Your Pro’s Corner: Want to score better? “Keep the target in your mind’s eye”
Whatever part of the game, putting, chipping, sand, approach irons, or long game, when you hit your best shots I would venture to say you have your target in your minds eye. It doesn’t really matter what mechanics you are keying on, good golf shots require you to have your target in mind. I am more and more of the belief that keeping your target in mind is something that can be practiced, encouraged, and additionally supported through routine.
Other activities that practice “visualization”. Visualization, or keeping the target in mind is an exercise in itself. I would encourage other activities that involve visualization to help develop this skill. Playing basketball and shooting baskets, playing darts, pool, ping pong, tennis, or playing catch with a baseball or football are all activities that sharpen the minds visualization skills and the bodies skills in working with the mind. Remember Kareem Abdul Jabbar before shooting a sky hook? He was usually looking away from the target before the shot but his minds eye knew where that basket was.
Get the wedge out. Another way to practice visualization is to get the wedge out and play chipping games. Chip to the same hole from the same location with three balls. Hit the first ball with a low trajectory that runs just landing it on the green. Hit the second with a medium trajectory that flies a little farther on the green and runs a little less. Hit the third shot with a high trajectory that floats in farthest and stops quickly by the hole. Switch to another hole and do the same thing. Then go to the putting green and putt to the same hole from the same spot hitting the first putt firm and fast with little break, the second medium speed with a little more break, and the third lagging just right with the greatest amount of break. Just the mere way in which you are now practicing, hitting every shot differently with a different target or line, is getting you to practice your visualization. Ultimately, that is what you are doing when you play on the course hitting one shot at a time, each shot being different. It makes a lot of sense to practice that way if you want to improve your game. \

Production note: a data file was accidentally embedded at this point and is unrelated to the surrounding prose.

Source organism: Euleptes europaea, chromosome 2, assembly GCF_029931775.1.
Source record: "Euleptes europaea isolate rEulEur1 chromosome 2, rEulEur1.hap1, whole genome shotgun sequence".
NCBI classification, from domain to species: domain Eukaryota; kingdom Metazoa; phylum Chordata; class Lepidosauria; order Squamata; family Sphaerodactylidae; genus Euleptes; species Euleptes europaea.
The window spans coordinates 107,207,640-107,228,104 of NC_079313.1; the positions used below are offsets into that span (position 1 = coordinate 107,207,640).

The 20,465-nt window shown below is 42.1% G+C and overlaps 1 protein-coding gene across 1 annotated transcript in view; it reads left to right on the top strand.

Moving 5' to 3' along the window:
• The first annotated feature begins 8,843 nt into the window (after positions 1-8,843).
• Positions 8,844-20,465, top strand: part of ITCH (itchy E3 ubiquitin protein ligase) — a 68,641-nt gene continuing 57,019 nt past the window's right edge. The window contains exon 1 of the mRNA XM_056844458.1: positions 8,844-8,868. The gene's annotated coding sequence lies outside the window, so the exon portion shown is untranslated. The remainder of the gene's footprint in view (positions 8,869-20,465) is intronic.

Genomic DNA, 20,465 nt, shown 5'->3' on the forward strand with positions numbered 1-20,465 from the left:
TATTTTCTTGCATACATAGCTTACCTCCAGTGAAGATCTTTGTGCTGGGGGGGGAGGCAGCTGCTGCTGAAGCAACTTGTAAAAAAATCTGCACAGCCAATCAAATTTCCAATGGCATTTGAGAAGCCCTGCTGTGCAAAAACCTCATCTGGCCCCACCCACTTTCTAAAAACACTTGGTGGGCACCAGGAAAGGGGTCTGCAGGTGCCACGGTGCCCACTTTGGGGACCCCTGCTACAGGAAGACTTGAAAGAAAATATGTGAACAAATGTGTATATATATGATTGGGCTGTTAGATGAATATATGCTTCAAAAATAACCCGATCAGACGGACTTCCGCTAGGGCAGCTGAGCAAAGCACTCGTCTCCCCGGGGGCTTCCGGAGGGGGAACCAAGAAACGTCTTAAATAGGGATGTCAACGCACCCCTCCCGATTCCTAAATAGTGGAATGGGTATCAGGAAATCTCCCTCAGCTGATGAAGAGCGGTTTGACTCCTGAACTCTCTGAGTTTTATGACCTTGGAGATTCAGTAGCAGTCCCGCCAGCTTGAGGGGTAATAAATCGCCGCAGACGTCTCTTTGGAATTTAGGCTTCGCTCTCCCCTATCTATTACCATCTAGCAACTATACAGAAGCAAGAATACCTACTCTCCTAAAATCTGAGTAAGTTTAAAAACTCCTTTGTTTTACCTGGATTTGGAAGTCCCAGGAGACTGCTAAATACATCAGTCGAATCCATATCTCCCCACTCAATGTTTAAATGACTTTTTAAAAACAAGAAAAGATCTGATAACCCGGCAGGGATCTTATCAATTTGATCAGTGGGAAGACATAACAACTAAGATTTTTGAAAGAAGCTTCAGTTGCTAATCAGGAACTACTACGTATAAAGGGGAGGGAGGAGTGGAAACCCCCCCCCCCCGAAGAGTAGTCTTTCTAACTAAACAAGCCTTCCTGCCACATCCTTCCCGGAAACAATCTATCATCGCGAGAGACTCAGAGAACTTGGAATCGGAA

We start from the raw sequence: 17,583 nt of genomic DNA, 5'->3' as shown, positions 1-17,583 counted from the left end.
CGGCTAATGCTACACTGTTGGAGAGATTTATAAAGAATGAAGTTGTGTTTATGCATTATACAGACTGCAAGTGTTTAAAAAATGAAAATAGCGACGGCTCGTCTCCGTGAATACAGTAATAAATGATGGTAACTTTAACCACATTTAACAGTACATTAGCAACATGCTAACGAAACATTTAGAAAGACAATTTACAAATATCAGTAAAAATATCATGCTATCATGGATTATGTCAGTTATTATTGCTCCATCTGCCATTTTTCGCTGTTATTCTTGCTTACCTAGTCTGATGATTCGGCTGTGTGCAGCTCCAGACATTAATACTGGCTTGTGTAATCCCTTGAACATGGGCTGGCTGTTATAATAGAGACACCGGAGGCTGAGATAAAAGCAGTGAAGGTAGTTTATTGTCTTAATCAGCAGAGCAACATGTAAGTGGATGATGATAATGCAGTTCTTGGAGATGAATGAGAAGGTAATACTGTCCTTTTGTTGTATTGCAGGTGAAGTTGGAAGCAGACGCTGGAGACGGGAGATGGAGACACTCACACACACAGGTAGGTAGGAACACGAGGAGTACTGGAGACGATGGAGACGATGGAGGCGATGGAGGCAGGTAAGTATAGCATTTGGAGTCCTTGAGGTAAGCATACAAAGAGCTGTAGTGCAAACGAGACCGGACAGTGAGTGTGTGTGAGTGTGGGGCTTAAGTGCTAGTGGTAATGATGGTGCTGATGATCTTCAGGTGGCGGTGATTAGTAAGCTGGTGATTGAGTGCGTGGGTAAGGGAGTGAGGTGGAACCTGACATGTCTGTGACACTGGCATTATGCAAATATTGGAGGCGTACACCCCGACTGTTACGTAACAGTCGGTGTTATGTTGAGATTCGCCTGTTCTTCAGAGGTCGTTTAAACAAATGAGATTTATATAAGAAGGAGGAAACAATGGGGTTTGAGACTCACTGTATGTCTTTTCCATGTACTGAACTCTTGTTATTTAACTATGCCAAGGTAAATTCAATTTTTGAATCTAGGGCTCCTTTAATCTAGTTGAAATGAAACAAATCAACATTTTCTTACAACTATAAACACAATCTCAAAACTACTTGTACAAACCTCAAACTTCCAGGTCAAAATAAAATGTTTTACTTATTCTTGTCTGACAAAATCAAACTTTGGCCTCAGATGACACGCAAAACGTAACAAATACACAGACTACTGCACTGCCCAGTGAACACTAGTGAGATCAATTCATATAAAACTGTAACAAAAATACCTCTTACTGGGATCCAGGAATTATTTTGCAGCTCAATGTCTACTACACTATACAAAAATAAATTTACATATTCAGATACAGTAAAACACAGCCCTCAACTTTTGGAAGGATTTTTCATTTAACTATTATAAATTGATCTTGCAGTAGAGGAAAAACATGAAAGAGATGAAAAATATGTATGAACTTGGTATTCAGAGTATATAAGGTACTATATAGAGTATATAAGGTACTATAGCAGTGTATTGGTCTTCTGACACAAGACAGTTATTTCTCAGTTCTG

With routine, develop a process to help encourage and support visualization. Follow these steps in your pre-shot routine and I bet it will help:
- Look at the lie of the golf ball. It will tell you what you can or can’t do. If the ball is sitting down in a hard pan lie, trying a flop shot where you slide the club under the ball is ruled out. So start with your lie and the options is allows.
- Stand behind the ball and look at the target and determine the specific spot you are going to aim. Make a decision and commit to it! Remember to pick the spot that gives you a good percentage of success; so essentially play to the fat of the green or fairway.
- As you walk forward and approach the ball, be sure to use your eyes and look back and forth from the ball to that decided upon target repeatedly. Your eyes will help program the “athelete” and see the shot you are trying to make as well as tell the body what it has to do. If you lose sight of the image at anytime, back off and start again, if you don’t a poor shot will happen.
- As you set up to the ball, stay with your routine that you are familiar with and keep the target in mind. Some people take longer then others over the ball, but just be familiair with how long you take and try and stay consistent with it. There is comfort for you as a player in taking the same amount of time over a shot and that helps you feel confident and keep the target in mind. Feel yourself taking too long? Red flag! Doubt and uncertainty are creeping in and I bet the target is not in your mind’s eye. Back off and start again. Be fully committed to that target and stick to your routine.
- Pull the trigger and keep the target in mind as you swing.
I can talk about it all day in this article but to get good at this you are going to have to go out and practice and understand what it is to visualize the shot and keep it in your minds eye. If you become proficient, this is the best way to play golf and I promise you your scores will only improve! Good luck!
Thank you for all you do for Golf and for Lone Tree Golf Course and Event Center. I hope 2013 was a great year and may 2014 find you golfing often and happily (and while you are out there, bring a buddy to the game, golf needs that).
Ron Parish, PGA
If you are interested in reviewing other articles from Coach Ron go to www.lonetreegolfcourse.com under “The Course” tab.